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The terrible toll of Bush's occupation
U.S. attack left Falluja "unfit for animals"

By Eric Ruder | Janury 7, 2005 | Page 12

AFTER NEARLY two months of a savage U.S. offensive, the people of Falluja are returning to their city--to find heaps of rubble and whole neighborhoods demolished.

Operation Phantom Fury, as the U.S. called its assault, destroyed between 25 and 40 percent of the city's 50,000 homes, according to one report. The number of civilian dead will likely exceed 10,000.

But hard facts are still difficult to come by, because although Falluja was declared "pacified" more than a month ago, the U.S. continues to carry out nightly bombing runs and hasn't allowed the Red Cross to mount a major humanitarian operation.

For returning residents, nothing is the same. With winter nights plunging the temperature below freezing, Falluja is without running water or electricity. "Even animals, who have no human sense and feelings, cannot live here," said Yasser Satar, with tears streaming down his cheeks, as he surveyed his destroyed home. "What do they want from Falluja? This is the crime of the century. They want to destroy Islam and Muslims. But our anger and resistance will increase."

Meanwhile, the U.S. is organizing a massive "Big Brother" operation with the aim of controlling all movement into and out of the city.

Only five roads into Falluja will stay open, and each will have a heavily reinforced checkpoint. All all residents will be photographed, fingerprinted and subjected to retina scans before they are issued ID cards--which they must wear in plain sight at all times.

"Though [Lt. Gen. John] Sattler reassured American reporters that the process would only take 10 minutes, the implication is that entry and exit from the city will depend solely on valid ID cards properly proffered, a system akin to the pass-card system used during the apartheid era in South Africa," wrote Michael Schwartz, a professor at the State University of New York at Stony Brook.

Because the international media reported on the U.S. assault on Fallujah, there's some consciousness of the scale of the carnage there. But the truth is that the U.S. war has caused misery and hardship across Iraq--with little hope for future improvements.

"Over the past year, there has been evidence enough that our whole project in Iraq is hopelessly flawed, that our Western armies--when they are not torturing prisoners, killing innocents and destroying one of the largest cities in Iraq--are being vanquished by a ferocious guerrilla army, the likes of which we have not seen before in the Middle East," wrote veteran journalist Robert Fisk.

"It is difficult, over the past year, to think of anything that has not gone wrong or grown worse in Iraq. The electrical grid is collapsing again, the [lines for gas] are greater than they were in the days following the illegal invasion in 2003, and security is nonexistent in all but the Kurdish north of the country. The proposal to put Saddam's minions on trial looks more and more like an attempt to justify the invasion and distract attention from the horrors to come. Even the forthcoming elections are beginning to look more and more like a diversion. For if the Sunnis cannot--or will not--vote, what will this election be worth?"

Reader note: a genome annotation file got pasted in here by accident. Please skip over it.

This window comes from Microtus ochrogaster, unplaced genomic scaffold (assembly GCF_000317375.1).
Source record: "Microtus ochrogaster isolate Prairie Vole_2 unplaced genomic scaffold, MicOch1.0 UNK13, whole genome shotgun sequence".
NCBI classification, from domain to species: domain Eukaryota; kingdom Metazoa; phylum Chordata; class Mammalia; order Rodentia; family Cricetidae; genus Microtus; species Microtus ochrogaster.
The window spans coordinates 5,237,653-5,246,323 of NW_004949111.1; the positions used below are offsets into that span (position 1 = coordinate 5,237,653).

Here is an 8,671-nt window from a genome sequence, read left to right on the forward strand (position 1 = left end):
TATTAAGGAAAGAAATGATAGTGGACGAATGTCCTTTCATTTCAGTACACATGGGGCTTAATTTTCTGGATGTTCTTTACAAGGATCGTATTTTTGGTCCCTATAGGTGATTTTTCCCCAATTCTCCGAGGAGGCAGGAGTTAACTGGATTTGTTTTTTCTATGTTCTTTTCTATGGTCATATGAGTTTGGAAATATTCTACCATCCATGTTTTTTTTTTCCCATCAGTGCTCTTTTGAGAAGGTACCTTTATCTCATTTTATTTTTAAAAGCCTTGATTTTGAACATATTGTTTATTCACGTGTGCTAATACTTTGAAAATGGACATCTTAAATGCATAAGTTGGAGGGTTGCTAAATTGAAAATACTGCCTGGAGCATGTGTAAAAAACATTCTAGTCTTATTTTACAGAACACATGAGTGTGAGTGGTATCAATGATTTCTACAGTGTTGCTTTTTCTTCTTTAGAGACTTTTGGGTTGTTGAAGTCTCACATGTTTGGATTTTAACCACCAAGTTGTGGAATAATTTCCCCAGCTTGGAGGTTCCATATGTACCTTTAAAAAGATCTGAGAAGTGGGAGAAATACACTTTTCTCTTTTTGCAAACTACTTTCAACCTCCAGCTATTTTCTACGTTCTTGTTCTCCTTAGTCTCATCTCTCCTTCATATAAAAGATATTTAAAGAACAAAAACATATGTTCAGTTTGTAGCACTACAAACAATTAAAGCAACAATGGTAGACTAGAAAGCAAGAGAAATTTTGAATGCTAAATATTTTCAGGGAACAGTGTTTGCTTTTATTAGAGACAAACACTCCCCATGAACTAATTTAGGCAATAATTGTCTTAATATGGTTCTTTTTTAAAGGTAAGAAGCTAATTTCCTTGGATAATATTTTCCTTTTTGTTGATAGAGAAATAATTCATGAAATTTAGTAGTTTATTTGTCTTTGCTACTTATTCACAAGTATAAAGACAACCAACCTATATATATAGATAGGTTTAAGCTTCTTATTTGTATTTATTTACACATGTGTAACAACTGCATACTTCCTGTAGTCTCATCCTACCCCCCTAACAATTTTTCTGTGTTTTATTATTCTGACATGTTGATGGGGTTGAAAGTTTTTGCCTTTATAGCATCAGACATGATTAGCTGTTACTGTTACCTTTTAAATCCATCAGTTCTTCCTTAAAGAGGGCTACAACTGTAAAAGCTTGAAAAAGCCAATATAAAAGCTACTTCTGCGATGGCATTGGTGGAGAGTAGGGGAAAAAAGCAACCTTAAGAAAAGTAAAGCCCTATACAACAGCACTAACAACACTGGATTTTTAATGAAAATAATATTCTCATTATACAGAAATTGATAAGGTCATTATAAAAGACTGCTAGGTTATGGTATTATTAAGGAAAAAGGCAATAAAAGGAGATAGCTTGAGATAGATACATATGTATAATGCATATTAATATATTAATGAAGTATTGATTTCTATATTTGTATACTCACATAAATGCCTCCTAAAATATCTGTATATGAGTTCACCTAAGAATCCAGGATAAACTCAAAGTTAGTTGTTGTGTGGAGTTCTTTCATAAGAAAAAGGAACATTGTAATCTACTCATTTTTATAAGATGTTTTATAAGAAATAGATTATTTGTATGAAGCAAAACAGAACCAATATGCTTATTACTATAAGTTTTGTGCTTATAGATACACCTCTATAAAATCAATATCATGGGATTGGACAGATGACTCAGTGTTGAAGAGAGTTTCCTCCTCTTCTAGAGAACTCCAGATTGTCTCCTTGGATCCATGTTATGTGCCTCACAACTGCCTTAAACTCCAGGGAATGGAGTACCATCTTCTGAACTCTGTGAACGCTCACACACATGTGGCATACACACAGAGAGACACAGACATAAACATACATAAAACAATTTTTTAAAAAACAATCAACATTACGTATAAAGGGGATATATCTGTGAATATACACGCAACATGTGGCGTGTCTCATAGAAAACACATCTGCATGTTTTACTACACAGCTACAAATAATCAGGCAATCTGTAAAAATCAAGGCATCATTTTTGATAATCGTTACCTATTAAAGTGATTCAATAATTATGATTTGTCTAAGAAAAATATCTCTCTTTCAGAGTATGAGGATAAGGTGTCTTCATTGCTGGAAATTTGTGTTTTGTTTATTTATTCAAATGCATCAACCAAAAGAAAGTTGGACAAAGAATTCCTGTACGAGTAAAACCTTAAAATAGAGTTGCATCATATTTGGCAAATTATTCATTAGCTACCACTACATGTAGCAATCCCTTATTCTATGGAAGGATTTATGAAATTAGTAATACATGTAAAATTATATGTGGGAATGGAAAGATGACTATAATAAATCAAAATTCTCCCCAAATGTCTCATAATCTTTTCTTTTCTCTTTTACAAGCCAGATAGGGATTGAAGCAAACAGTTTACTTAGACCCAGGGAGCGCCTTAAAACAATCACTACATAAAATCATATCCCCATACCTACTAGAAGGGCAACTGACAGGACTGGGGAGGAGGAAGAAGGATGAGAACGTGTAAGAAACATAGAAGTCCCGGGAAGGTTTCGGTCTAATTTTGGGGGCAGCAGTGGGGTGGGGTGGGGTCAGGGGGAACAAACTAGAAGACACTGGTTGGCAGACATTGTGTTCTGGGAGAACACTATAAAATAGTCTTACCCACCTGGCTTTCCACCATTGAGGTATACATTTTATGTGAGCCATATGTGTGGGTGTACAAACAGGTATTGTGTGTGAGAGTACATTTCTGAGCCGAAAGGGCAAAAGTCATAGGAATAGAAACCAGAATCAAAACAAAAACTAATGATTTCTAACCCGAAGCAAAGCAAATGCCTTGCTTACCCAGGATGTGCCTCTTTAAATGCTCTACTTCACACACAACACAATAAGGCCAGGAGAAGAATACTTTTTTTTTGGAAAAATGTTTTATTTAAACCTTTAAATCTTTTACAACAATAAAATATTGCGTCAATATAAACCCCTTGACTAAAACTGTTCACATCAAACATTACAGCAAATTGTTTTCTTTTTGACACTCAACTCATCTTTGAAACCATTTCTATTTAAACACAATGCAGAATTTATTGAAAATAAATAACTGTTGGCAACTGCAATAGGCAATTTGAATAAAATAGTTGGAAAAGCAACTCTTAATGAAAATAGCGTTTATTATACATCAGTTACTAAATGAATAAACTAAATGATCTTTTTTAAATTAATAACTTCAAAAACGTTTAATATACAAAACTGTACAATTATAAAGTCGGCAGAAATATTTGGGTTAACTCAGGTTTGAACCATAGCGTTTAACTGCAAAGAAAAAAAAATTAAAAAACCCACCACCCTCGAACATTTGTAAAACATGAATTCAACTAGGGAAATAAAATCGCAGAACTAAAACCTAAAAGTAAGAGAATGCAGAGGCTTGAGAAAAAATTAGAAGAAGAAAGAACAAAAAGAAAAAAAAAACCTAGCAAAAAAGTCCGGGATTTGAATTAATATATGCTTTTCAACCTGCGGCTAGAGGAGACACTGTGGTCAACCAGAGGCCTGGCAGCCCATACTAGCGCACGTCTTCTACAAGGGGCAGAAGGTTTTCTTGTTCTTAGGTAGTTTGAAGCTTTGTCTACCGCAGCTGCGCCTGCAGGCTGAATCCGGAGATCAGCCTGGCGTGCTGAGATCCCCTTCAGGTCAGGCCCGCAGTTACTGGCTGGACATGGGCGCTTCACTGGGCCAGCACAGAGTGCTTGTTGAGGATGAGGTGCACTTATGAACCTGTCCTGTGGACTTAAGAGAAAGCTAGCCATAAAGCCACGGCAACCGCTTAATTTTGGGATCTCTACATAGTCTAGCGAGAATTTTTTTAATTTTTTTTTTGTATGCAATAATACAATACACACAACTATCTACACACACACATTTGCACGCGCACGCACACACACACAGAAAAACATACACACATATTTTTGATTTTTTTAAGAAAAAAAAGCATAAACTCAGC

Under conditions like these, it's not surprising that more and more Iraqis have joined the growing ranks of the armed rebels fighting the occupation.

But there's now a shocking new estimate of its size--from the director of the Iraqi intelligence agency, Gen. Mohamed Abdullah Shahwani. "I think the resistance is bigger than the U.S. military in Iraq," Shahwani told Agence France Presse. "I think the resistance is more than 200,000 people."

Not only is this number 10 times larger than any previous estimate given by U.S. officials, but American experts aren't even disputing it. "I believe General Shahwani's estimation, given that he is referring predominantly to active sympathizers and supporters and to part-time as well as full-time active insurgents, may not be completely out of the ballpark," said defense analyst Bruce Hoffman, who was as an adviser to U.S. occupation forces in Iraq and before returning to the U.S. to work for the Rand Corporation.

Anthony Cordesman, a well-known analyst at the Center for Strategic and International Studies who recently issued his own scathing criticisms of U.S. war planners, agreed. "The Iraqi figures do...recognize the reality that the insurgency in Iraq has broad support in Sunni areas while the U.S. figures downplay this to the point of denial," said Cordesman.

With Sunni Iraq in open and widespread rebellion, the only way the U.S. can cling to some semblance of control is by relying on its supporters among the Shia. But the more the U.S. tilts towards the Sunnis, the more the whole country tilts toward civil war--and the elections aren't likely to settle anything.

"Iraq is still some way from civil war, but it is becoming more polarized by the month," wrote Patrick Cockburn, Iraq correspondent for Britain's Independent newspaper. "The election will let the three communities [Sunnis, Shias and Kurds] in Iraq assess their strength, but will decide nothing else. The U.S. can stand up to the uprising so long as it is confined to the Sunni, though they do not have the strength to crush it. But the moment the Shia turn against them, their army will have to leave Iraq."

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